The Farm Manager still has her job working with the “challenged” kids at one of the high schools in town. It’s the perfect job for her because she gets tons of off-hours practice with me.
A few years ago they got a new kid. Mentally he’s about two, but physically he’s got the strength and the appetites of a six-foot two hundred pound man. He’s also got a history of violence.
I said at the time there’s no way this kid belongs in a public school. You’ve got the right to refuse dangerous work, I told her.
Well, it’s not dangerous because the school board gives us padded hit-me suits to make us safe, and the union says we have to do it.
Today the kid was even more far-gone than usual. Apparently the mom has been going off-grid to find cannabis remedies for whatever ails her boy, and while I’m generally aboard with the cannabis thing, I’m not sure it’s the ticket in this case.
Three board employees plus a bus driver go to pick the kid up, and he’s completely nuts, but they don’t realize how nuts till he’s actually on the bus, at which point he’s the school board’s responsibility. By the time they get to school, three blocks away, he’s having a complete psychotic episode, and they radio for the principal to meet the bus, at which time the principal decides there’s no way he can be allowed off the bus in his present condition.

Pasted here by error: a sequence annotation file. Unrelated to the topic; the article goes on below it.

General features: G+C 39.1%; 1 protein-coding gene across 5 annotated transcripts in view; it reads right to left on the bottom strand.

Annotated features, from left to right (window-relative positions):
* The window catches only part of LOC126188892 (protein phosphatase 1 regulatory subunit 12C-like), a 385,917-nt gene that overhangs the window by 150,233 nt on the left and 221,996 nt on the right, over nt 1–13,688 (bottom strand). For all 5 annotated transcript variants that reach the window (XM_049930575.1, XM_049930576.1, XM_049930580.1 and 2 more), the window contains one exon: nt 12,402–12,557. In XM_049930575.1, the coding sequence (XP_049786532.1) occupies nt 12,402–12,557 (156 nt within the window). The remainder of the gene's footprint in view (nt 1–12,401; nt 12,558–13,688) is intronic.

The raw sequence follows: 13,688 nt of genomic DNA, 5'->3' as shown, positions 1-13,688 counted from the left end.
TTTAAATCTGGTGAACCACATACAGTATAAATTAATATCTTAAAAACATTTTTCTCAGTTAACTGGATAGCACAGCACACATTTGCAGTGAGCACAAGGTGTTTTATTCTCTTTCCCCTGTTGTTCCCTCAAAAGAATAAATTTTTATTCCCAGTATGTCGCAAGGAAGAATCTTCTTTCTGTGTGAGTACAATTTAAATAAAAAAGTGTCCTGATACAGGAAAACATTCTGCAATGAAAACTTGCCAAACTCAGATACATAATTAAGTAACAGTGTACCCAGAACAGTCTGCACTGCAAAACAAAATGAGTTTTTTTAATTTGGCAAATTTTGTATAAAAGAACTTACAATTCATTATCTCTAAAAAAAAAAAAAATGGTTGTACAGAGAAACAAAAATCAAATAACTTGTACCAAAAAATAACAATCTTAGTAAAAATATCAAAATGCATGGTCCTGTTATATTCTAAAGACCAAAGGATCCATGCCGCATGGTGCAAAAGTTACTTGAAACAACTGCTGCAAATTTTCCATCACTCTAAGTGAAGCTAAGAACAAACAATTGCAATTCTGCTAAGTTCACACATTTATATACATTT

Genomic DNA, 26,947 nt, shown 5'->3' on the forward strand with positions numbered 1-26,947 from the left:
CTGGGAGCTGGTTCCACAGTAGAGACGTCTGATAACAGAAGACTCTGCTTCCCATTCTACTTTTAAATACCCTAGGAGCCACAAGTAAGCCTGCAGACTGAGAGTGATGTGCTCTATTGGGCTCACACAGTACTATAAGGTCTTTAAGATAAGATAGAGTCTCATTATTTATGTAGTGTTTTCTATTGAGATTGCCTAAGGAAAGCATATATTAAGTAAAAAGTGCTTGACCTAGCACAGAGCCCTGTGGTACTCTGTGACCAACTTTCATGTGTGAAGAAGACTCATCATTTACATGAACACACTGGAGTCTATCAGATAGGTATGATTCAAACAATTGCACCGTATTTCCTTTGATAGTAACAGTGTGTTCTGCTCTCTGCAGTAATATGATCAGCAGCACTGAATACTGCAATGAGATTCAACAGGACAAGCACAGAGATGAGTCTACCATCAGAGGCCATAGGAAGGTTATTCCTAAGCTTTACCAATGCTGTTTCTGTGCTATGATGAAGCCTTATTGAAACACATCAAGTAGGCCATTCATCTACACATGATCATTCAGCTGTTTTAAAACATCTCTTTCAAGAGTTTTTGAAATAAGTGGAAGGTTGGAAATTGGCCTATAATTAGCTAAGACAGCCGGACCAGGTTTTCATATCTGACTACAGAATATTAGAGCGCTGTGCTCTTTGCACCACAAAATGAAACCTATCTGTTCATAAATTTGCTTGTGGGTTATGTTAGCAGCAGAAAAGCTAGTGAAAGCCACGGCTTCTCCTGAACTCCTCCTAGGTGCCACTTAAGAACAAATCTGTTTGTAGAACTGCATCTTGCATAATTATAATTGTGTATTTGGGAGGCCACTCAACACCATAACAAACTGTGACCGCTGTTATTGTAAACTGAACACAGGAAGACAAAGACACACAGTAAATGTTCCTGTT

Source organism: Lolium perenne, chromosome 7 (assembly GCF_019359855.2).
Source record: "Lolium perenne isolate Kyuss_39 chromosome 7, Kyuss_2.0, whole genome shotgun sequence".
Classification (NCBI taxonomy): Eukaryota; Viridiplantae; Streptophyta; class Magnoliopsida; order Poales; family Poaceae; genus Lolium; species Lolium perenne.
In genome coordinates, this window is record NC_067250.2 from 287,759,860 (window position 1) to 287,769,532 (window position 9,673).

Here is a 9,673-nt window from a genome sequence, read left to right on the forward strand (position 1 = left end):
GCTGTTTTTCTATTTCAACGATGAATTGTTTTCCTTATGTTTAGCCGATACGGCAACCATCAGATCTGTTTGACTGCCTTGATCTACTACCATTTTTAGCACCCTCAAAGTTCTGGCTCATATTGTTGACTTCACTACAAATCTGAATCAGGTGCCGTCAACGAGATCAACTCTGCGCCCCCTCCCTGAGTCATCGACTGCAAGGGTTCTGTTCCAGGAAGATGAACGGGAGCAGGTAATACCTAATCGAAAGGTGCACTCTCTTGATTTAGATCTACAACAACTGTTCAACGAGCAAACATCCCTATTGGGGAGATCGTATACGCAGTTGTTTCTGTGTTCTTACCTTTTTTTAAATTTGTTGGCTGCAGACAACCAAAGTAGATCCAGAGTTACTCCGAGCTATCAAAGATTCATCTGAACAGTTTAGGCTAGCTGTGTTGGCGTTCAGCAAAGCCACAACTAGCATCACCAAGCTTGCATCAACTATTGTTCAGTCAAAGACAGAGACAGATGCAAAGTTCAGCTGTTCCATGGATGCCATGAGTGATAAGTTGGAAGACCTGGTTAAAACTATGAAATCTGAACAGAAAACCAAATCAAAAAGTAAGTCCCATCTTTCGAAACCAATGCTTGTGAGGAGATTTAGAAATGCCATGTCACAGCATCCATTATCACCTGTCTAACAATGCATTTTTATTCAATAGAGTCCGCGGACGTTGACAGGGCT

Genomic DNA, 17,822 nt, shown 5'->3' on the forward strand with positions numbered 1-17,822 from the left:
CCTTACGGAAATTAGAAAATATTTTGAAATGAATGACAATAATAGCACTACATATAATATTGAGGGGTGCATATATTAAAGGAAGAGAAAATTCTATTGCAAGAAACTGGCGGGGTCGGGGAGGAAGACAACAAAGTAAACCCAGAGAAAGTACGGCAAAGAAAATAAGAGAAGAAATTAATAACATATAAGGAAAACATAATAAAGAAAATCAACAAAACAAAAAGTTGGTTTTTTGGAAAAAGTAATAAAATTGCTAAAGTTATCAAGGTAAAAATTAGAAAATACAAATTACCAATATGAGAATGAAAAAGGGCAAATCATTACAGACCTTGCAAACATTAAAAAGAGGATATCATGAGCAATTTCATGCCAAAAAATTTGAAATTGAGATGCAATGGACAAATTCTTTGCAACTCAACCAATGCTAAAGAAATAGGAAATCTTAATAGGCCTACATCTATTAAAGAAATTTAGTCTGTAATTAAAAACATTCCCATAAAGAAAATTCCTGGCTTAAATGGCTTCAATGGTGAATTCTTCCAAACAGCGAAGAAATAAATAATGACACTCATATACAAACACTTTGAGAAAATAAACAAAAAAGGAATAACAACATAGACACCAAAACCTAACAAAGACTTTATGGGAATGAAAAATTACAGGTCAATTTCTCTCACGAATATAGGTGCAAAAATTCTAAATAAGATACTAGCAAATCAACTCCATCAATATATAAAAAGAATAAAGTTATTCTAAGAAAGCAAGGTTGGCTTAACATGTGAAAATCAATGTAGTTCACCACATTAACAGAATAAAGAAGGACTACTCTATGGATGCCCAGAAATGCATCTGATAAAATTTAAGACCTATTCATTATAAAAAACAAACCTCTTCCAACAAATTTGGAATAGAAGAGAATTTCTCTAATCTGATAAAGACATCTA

So the principal, three school board employees, and a bus driver spend the afternoon driving around town, keeping the kid corralled in the back of the bus till he wears himself out. The combined cost of this episode had to run to at least three hundred dollars an hour once you figure in the bus and everybody’s wages.
Thirty years ago there was a movement afoot to “integrate” challenged folks into the community. It was sold as a human rights issue but was, in reality, driven by the desire to save money. Instead of having this person living in a secure facility, he’s fully “integrated” into his community…
This is how they’re saving money.